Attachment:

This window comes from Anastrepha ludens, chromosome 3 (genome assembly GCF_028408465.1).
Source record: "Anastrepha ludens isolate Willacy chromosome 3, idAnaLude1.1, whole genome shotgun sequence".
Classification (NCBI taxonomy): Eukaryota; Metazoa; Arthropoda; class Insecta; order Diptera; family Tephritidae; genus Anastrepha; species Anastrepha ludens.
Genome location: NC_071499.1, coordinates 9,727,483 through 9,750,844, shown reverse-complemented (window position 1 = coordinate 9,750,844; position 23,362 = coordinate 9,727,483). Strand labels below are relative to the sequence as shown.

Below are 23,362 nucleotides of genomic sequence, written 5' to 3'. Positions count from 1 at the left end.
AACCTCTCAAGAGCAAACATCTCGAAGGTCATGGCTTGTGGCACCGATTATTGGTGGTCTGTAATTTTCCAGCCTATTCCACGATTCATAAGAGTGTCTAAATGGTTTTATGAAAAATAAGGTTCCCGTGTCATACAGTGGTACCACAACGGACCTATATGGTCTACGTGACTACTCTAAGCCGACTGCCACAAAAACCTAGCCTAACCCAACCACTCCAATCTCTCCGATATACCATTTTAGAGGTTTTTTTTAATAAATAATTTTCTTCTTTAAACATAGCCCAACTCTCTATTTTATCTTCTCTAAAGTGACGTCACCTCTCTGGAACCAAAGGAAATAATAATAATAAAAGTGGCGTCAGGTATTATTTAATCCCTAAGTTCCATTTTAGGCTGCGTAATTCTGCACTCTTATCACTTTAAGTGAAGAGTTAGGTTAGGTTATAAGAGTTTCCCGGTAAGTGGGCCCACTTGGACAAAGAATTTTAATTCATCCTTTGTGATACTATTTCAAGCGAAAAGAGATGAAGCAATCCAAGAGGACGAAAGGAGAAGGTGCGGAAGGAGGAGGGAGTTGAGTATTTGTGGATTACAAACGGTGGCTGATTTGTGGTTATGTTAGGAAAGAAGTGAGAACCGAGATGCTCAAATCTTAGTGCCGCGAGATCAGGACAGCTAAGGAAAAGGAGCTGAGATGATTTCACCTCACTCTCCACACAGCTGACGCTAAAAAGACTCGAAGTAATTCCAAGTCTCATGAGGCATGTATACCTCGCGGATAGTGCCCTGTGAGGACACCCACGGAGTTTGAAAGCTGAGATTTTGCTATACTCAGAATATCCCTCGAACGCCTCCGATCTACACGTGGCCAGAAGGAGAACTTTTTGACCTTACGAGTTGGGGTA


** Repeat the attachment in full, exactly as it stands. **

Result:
This window comes from Anastrepha ludens, chromosome 3 (genome assembly GCF_028408465.1).
Source record: "Anastrepha ludens isolate Willacy chromosome 3, idAnaLude1.1, whole genome shotgun sequence".
Classification (NCBI taxonomy): Eukaryota; Metazoa; Arthropoda; class Insecta; order Diptera; family Tephritidae; genus Anastrepha; species Anastrepha ludens.
Genome location: NC_071499.1, coordinates 9,727,483 through 9,750,844, shown reverse-complemented (window position 1 = coordinate 9,750,844; position 23,362 = coordinate 9,727,483). Strand labels below are relative to the sequence as shown.

Below are 23,362 nucleotides of genomic sequence, written 5' to 3'. Positions count from 1 at the left end.
AACCTCTCAAGAGCAAACATCTCGAAGGTCATGGCTTGTGGCACCGATTATTGGTGGTCTGTAATTTTCCAGCCTATTCCACGATTCATAAGAGTGTCTAAATGGTTTTATGAAAAATAAGGTTCCCGTGTCATACAGTGGTACCACAACGGACCTATATGGTCTACGTGACTACTCTAAGCCGACTGCCACAAAAACCTAGCCTAACCCAACCACTCCAATCTCTCCGATATACCATTTTAGAGGTTTTTTTTAATAAATAATTTTCTTCTTTAAACATAGCCCAACTCTCTATTTTATCTTCTCTAAAGTGACGTCACCTCTCTGGAACCAAAGGAAATAATAATAATAAAAGTGGCGTCAGGTATTATTTAATCCCTAAGTTCCATTTTAGGCTGCGTAATTCTGCACTCTTATCACTTTAAGTGAAGAGTTAGGTTAGGTTATAAGAGTTTCCCGGTAAGTGGGCCCACTTGGACAAAGAATTTTAATTCATCCTTTGTGATACTATTTCAAGCGAAAAGAGATGAAGCAATCCAAGAGGACGAAAGGAGAAGGTGCGGAAGGAGGAGGGAGTTGAGTATTTGTGGATTACAAACGGTGGCTGATTTGTGGTTATGTTAGGAAAGAAGTGAGAACCGAGATGCTCAAATCTTAGTGCCGCGAGATCAGGACAGCTAAGGAAAAGGAGCTGAGATGATTTCACCTCACTCTCCACACAGCTGACGCTAAAAAGACTCGAAGTAATTCCAAGTCTCATGAGGCATGTATACCTCGCGGATAGTGCCCTGTGAGGACACCCACGGAGTTTGAAAGCTGAGATTTTGCTATACTCAGAATATCCCTCGAACGCCTCCGATCTACACGTGGCCAGAAGGAGAACTTTTTGACCTTACGAGTTGGGGTA